There is something supremely satisfying, and a bit nostalgic, in reading classic thriller novels. The classics seem fresh, nuanced, with rich full characters that are multifaceted and contradictory. Newer forays into the genre seem cliched or formulaic. Even the newer pieces by the classic authors fall prey to this issue. Eric Ambler’s Cause for Alarm was only the fourth novel he wrote back in 1936 - publishing it in September of 1938 - and considered remarkable for its prophetic tone. Most of us in the 21st century forget, to the average person in 1938 World War 2 wasn’t inevitable, or at least so it didn’t seem.
There’s an odd thing that happens with a long series. It happens regardless; any medium is just as susceptible as a series of novels. This odd thing is a dichotomy that develops with the work and our relationship with it. And I find sometimes… I’m really okay with that.
Human beings have always liked to think of themselves as special. So what, exactly, is it that does make us special? Are we, in fact, special at all or our we just another - albeit less harry - chimpanzee? This is the question Jared Diamond asks in The Third Chimpanzee: the Evolution and Future of the Human Animal. He asks it not with metaphysics or theology but with biology, geography and social science. He questions our unique construction, the places we live and how we interact; both interspecies and intraspecies, and which of these key components that can be measured may - or may not - either separately or in combination be the key that makes us human.
“Fontreux,” Alex continued, “is and has been one of the primary manufacturers of aircraft engines and parts to the French government. They are an essential part of the supply chain for eighty five percent of fighter engine parts and seventy two percent of rotary wing engine manufacturing for the French military. “And the Bank is to provide the bulk of the initial investment in the expansion.” “There is just one issue that may interfere.” Stevens had come to Annex B of the internal portion of the prospectus. “Oh yes. This could be a problem,” Stevens mused turning to Alex.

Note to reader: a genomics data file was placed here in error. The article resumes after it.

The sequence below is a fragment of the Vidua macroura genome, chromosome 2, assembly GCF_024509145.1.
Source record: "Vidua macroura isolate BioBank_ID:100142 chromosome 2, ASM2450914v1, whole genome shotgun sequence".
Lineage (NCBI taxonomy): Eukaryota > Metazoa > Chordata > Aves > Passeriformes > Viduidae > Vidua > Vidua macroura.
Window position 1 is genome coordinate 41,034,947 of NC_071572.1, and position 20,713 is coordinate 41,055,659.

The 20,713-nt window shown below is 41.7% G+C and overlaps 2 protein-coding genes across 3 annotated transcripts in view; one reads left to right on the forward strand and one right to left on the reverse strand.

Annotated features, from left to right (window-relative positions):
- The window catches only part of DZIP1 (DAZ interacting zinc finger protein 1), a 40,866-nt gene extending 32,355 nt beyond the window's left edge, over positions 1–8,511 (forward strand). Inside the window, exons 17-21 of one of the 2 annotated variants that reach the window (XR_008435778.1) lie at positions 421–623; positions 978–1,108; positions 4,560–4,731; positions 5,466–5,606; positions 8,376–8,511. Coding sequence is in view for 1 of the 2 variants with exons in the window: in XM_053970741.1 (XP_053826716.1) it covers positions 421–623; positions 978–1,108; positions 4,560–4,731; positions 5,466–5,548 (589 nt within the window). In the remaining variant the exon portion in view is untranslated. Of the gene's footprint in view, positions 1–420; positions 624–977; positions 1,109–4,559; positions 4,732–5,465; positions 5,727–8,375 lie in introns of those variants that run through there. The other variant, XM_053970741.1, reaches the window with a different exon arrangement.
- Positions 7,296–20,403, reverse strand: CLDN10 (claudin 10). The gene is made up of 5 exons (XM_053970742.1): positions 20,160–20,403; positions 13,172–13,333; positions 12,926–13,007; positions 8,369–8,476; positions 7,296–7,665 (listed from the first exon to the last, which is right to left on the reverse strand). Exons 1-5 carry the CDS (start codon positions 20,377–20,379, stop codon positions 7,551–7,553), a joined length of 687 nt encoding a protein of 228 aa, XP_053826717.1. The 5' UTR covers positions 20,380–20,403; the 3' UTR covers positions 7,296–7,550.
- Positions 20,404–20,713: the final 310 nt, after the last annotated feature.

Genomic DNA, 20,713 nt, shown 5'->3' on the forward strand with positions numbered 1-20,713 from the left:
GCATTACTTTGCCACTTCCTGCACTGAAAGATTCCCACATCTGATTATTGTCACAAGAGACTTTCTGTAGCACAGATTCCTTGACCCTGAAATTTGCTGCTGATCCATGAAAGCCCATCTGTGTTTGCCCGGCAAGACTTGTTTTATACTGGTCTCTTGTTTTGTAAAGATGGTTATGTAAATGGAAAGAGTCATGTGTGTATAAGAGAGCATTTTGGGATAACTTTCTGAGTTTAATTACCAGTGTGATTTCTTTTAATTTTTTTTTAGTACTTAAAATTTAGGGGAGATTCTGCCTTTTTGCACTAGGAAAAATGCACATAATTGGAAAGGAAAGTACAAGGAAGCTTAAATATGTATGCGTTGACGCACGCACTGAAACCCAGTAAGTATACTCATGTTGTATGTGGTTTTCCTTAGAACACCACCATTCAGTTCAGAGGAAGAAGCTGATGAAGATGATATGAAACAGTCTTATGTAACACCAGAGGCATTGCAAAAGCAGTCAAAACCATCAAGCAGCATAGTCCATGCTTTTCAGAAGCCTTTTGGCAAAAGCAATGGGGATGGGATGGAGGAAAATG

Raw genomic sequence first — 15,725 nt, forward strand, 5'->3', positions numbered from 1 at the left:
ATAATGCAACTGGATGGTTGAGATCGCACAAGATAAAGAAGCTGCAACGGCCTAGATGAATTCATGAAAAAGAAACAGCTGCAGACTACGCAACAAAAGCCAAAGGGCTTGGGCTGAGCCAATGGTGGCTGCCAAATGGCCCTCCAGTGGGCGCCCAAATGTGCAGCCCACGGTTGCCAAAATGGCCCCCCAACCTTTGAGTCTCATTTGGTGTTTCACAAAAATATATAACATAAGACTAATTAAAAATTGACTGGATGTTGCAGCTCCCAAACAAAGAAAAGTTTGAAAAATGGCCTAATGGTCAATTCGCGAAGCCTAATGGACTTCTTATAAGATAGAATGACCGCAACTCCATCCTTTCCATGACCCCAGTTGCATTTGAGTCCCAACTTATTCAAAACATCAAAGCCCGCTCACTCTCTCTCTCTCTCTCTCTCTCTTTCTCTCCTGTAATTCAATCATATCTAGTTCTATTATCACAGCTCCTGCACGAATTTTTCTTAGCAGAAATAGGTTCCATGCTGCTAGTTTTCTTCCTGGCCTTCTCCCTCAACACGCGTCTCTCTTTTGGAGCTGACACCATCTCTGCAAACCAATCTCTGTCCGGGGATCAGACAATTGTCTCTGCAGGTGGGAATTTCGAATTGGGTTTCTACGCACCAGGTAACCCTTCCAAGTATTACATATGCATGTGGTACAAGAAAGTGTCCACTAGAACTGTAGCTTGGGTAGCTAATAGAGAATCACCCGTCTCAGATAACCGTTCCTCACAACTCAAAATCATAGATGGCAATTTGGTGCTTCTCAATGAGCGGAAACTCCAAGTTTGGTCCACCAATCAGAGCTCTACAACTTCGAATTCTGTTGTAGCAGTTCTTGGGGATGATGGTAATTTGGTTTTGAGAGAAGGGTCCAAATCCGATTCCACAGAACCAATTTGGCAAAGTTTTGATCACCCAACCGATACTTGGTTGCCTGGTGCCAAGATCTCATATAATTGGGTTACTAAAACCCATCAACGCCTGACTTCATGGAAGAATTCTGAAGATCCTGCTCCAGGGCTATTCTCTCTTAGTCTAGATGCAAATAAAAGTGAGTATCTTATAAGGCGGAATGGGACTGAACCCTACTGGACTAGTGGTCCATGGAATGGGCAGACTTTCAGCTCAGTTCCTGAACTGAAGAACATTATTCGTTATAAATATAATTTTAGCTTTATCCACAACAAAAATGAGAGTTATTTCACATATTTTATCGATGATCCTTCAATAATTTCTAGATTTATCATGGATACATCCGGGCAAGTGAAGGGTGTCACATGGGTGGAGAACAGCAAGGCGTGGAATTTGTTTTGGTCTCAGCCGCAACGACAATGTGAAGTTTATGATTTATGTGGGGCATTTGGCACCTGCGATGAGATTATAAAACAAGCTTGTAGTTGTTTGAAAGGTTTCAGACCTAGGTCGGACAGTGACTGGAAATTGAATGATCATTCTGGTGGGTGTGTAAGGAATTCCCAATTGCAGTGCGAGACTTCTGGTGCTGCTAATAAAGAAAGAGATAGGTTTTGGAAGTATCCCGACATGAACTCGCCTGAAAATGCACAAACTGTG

When authors or creators of long running franchises either run out of things to say or do with their properties there are a couple of courses of action they can take. The Reverse of the Medal is the eleventh book in the Aubrey Maturin saga. Just over half-way through the complete canon of twenty one books. Has the HMS Surprise finally jumped the shark with The Reverse of the Medal?
Two forces - the global economy and the nature of conflict changing and shifting - are the most likely aspects of ongoing change that will affect United States joint and multinational military operations. These changes will require the United States military to be a more dynamic and a more flexible force.
Running a functioning democracy is tough. It’s even tougher when you’ve never run one before. If your functioning democracy isn’t even really a functioning democracy but rather a thinly veiled repressive authoritarian single party dictatorship, well, that could get you killed.
This is an excerpt from a Sci Fi story I am working on introducing one of the three main characters.
A recent trip got me thinking about some of the similarities and differences we native English speaking cousins have. To paraphrase George Bernard Shaw, ‘It’s not just Britain and America divided by a common language.’
79 years ago this month, Nazi troops faked an attack on a German Radio station. By the end of September 1939 the world was in the grips of a second world war.